Issue 07 | Art & Collecting

Seize the Day

Melbourne, Australia

Faye Toogood uses light – or the lack of – as a springboard for new work at the NGV Triennial

Family Busts (2020): when the pandemic prevented Toogood’s plan of making something from precious metals, she hired a studio and created them herself

Having spent decades successfully working across the fields of publishing, fashion, art and furniture design, Faye Toogood is pondering whether she would still describe herself as an outsider. “At the start [of my career], I felt isolated, and I wasn’t accepted as a designer,” she says. “I think it suited me to sit on the outside, so that I didn’t have to adhere to any rules or be judged against any others. But these days, we’re all constantly comparing ourselves to others, to the point where it’s a disabling overload. So now, when I describe myself as an outsider, I see it more as having to remove myself in order to create work.”

Toogood’s latest commission comes at a time when creativity itself has had to be done in isolation. In a year when fairs and exhibitions have been cancelled, replaced with virtual offerings or empty calendars, the designer brought all her creative endeavours together for the 2020 Triennial at the National Gallery of Victoria (NGV) in Melbourne, which opened in December. Toogood was asked by curator Simone LeAmon to respond to the theme of illumination, and was given the gallery’s entire 17th-century art collection to work with.

Faye Toogood in her studio. The artist and designer drew on her art history degree for her work for the NGV Triennial in Melbourne
The NGV project feels particularly emotional, because I finally feel as though I’ve brought myself into the room

Calling upon her degree in art history – “I already had quite a passion for Rembrandt and domestic paintings from that era” – she spent months scouring the collection for concepts and themes. Eventually she put forward a project that spoke about the absence of light across this period of art history, which would see each of the gallery’s three 17th-century rooms transformed into three immersive tableaus, Daylight, Candlelight and Moonlight. In Daylight, the room is lit with daylight bulbs and filled with floral still life paintings, glassware and crystal pieces from Toogood’s own Water collection (2016). One of two six-metre-long tapestries, specially created for the commission, are located in this room: the piece is made up of elements from each of the paintings, along with her own painting, recreated in stitch by master weavers in Belgium. Moonlight sees celestial drawings and etchings paired with the gallery’s selection of silverware, Toogood’s Moon pieces (2016) and a table and lamp from her most recent collection Assemblage 6 (2020). The second of the two tapestries is again presented as a collage of the works surrounding it.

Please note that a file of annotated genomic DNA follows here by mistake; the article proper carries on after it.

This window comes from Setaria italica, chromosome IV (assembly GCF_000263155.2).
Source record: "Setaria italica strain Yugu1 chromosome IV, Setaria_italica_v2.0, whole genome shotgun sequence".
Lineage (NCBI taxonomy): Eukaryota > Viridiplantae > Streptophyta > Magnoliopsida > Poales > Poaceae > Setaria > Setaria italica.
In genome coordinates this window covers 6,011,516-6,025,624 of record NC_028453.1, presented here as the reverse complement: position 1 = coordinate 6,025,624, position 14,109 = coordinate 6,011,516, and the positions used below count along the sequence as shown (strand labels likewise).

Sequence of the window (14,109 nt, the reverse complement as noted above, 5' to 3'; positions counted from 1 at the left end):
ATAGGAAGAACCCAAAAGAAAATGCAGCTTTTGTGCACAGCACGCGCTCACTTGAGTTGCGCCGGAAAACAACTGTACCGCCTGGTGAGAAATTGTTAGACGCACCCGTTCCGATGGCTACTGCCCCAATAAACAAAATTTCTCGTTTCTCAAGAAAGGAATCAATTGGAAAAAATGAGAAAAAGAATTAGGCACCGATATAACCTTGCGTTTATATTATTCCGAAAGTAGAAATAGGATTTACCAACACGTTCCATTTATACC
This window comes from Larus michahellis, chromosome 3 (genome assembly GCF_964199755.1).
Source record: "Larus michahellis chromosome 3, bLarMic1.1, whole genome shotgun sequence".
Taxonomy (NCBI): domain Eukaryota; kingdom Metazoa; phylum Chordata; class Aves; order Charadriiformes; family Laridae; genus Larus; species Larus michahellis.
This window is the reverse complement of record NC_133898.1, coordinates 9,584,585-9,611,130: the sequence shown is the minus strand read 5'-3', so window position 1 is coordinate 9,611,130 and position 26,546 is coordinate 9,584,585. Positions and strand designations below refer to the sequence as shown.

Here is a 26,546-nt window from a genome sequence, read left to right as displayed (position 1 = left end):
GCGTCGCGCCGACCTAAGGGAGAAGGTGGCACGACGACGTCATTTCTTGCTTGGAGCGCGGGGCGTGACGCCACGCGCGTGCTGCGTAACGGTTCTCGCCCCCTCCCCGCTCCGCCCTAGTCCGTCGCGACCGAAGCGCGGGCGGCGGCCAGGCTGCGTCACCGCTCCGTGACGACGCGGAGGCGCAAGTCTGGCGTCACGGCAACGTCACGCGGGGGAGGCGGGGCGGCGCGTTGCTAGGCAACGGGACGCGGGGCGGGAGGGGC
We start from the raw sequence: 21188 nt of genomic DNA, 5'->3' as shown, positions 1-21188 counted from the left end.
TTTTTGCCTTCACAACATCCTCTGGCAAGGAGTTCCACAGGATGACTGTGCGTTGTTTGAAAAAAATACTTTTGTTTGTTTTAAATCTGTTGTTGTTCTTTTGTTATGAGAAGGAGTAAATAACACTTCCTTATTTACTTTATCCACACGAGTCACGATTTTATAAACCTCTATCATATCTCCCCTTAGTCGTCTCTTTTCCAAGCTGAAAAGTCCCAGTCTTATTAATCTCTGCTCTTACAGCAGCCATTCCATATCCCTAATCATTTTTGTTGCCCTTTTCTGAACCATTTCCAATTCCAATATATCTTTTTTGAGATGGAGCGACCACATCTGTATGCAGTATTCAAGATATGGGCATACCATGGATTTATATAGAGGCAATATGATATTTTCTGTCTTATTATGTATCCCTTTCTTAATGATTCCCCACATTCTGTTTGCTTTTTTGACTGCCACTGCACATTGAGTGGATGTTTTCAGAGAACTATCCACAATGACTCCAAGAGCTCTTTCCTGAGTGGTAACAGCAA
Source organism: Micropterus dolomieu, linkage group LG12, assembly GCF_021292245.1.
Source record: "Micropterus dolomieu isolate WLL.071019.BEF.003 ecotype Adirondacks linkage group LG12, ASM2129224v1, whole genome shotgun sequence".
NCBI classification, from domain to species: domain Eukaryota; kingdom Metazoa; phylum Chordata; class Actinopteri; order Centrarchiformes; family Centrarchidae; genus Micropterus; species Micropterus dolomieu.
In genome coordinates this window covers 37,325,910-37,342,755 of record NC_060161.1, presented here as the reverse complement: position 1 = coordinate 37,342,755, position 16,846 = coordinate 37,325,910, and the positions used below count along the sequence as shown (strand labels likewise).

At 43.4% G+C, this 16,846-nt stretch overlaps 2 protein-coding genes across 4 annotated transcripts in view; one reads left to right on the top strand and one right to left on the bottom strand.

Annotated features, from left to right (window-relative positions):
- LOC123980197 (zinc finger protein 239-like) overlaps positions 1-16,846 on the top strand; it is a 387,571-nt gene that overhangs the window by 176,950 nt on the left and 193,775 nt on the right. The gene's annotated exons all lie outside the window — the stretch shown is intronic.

a glass version of the Roly Poly chair, first shown in 2016

For Candlelight, Toogood was drawn to a late Rembrandt portrait that appeared “sketchy and almost abstract” and thus decided to fill the room with portraits that looked to have been completed in low-level light. She has also made a series of family busts, marking the first time she has worked in a purely sculptural way: “despite my work being described as sculptural, it’s always had a function,” she says. After the pandemic scuppered Toogood’s plans for all the works to be made in precious metals, she had to rethink her approach.“I was faced with the choice of not making them at all, or making them myself, so I hired a big space and for the first time in a long time I fully embraced making, using any materials I could get hold of – car paint, plaster, chicken wire, paper.”

Toogood says of the show that “it is the most total work I have produced to date.” And as for the outsider complex? “The NGV project feels particularly emotional, because I finally feel as though I’ve brought myself into the room.”

Night Tapestry (2020), one of two tapestries specially commissioned for the triennial